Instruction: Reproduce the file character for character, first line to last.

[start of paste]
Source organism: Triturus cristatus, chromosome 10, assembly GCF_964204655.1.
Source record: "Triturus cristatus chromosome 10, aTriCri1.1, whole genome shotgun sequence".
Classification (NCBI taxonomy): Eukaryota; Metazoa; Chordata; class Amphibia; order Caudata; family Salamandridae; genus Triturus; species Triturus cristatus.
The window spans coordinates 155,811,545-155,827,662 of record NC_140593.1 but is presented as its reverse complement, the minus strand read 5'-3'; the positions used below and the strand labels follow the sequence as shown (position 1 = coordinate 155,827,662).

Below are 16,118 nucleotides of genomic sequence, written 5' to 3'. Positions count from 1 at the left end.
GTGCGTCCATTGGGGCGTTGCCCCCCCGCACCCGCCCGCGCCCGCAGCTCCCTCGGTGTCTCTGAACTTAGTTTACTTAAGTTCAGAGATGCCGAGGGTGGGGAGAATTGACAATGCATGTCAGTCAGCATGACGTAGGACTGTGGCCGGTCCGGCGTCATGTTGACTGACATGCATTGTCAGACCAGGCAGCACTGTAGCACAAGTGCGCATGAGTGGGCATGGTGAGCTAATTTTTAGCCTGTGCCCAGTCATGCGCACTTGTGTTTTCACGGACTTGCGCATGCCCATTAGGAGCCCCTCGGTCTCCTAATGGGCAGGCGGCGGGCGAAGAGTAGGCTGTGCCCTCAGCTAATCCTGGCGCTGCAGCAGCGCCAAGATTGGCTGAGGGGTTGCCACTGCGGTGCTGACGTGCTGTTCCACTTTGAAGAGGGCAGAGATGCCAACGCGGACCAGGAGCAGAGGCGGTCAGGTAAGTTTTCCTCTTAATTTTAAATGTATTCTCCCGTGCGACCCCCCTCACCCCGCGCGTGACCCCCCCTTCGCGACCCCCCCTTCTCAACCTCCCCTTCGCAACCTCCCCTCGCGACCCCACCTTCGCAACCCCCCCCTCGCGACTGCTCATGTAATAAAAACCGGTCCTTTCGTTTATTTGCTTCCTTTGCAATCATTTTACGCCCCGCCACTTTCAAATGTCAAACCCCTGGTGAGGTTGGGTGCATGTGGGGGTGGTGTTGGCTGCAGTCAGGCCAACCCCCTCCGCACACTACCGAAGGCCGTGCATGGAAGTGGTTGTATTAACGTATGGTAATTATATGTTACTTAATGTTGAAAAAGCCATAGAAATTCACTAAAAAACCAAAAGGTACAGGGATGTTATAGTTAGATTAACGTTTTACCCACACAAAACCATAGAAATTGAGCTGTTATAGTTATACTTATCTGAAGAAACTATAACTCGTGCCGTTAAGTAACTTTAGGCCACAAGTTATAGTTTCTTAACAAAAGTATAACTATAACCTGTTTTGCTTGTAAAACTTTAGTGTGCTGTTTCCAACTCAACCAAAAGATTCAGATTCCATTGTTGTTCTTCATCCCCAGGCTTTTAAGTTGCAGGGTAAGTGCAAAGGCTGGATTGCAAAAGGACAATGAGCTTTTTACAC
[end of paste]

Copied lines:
Source organism: Triturus cristatus, chromosome 10, assembly GCF_964204655.1.
Source record: "Triturus cristatus chromosome 10, aTriCri1.1, whole genome shotgun sequence".
Classification (NCBI taxonomy): Eukaryota; Metazoa; Chordata; class Amphibia; order Caudata; family Salamandridae; genus Triturus; species Triturus cristatus.
The window spans coordinates 155,811,545-155,827,662 of record NC_140593.1 but is presented as its reverse complement, the minus strand read 5'-3'; the positions used below and the strand labels follow the sequence as shown (position 1 = coordinate 155,827,662).

Below are 16,118 nucleotides of genomic sequence, written 5' to 3'. Positions count from 1 at the left end.
GTGCGTCCATTGGGGCGTTGCCCCCCCGCACCCGCCCGCGCCCGCAGCTCCCTCGGTGTCTCTGAACTTAGTTTACTTAAGTTCAGAGATGCCGAGGGTGGGGAGAATTGACAATGCATGTCAGTCAGCATGACGTAGGACTGTGGCCGGTCCGGCGTCATGTTGACTGACATGCATTGTCAGACCAGGCAGCACTGTAGCACAAGTGCGCATGAGTGGGCATGGTGAGCTAATTTTTAGCCTGTGCCCAGTCATGCGCACTTGTGTTTTCACGGACTTGCGCATGCCCATTAGGAGCCCCTCGGTCTCCTAATGGGCAGGCGGCGGGCGAAGAGTAGGCTGTGCCCTCAGCTAATCCTGGCGCTGCAGCAGCGCCAAGATTGGCTGAGGGGTTGCCACTGCGGTGCTGACGTGCTGTTCCACTTTGAAGAGGGCAGAGATGCCAACGCGGACCAGGAGCAGAGGCGGTCAGGTAAGTTTTCCTCTTAATTTTAAATGTATTCTCCCGTGCGACCCCCCTCACCCCGCGCGTGACCCCCCCTTCGCGACCCCCCCTTCTCAACCTCCCCTTCGCAACCTCCCCTCGCGACCCCACCTTCGCAACCCCCCCCTCGCGACTGCTCATGTAATAAAAACCGGTCCTTTCGTTTATTTGCTTCCTTTGCAATCATTTTACGCCCCGCCACTTTCAAATGTCAAACCCCTGGTGAGGTTGGGTGCATGTGGGGGTGGTGTTGGCTGCAGTCAGGCCAACCCCCTCCGCACACTACCGAAGGCCGTGCATGGAAGTGGTTGTATTAACGTATGGTAATTATATGTTACTTAATGTTGAAAAAGCCATAGAAATTCACTAAAAAACCAAAAGGTACAGGGATGTTATAGTTAGATTAACGTTTTACCCACACAAAACCATAGAAATTGAGCTGTTATAGTTATACTTATCTGAAGAAACTATAACTCGTGCCGTTAAGTAACTTTAGGCCACAAGTTATAGTTTCTTAACAAAAGTATAACTATAACCTGTTTTGCTTGTAAAACTTTAGTGTGCTGTTTCCAACTCAACCAAAAGATTCAGATTCCATTGTTGTTCTTCATCCCCAGGCTTTTAAGTTGCAGGGTAAGTGCAAAGGCTGGATTGCAAAAGGACAATGAGCTTTTTACAC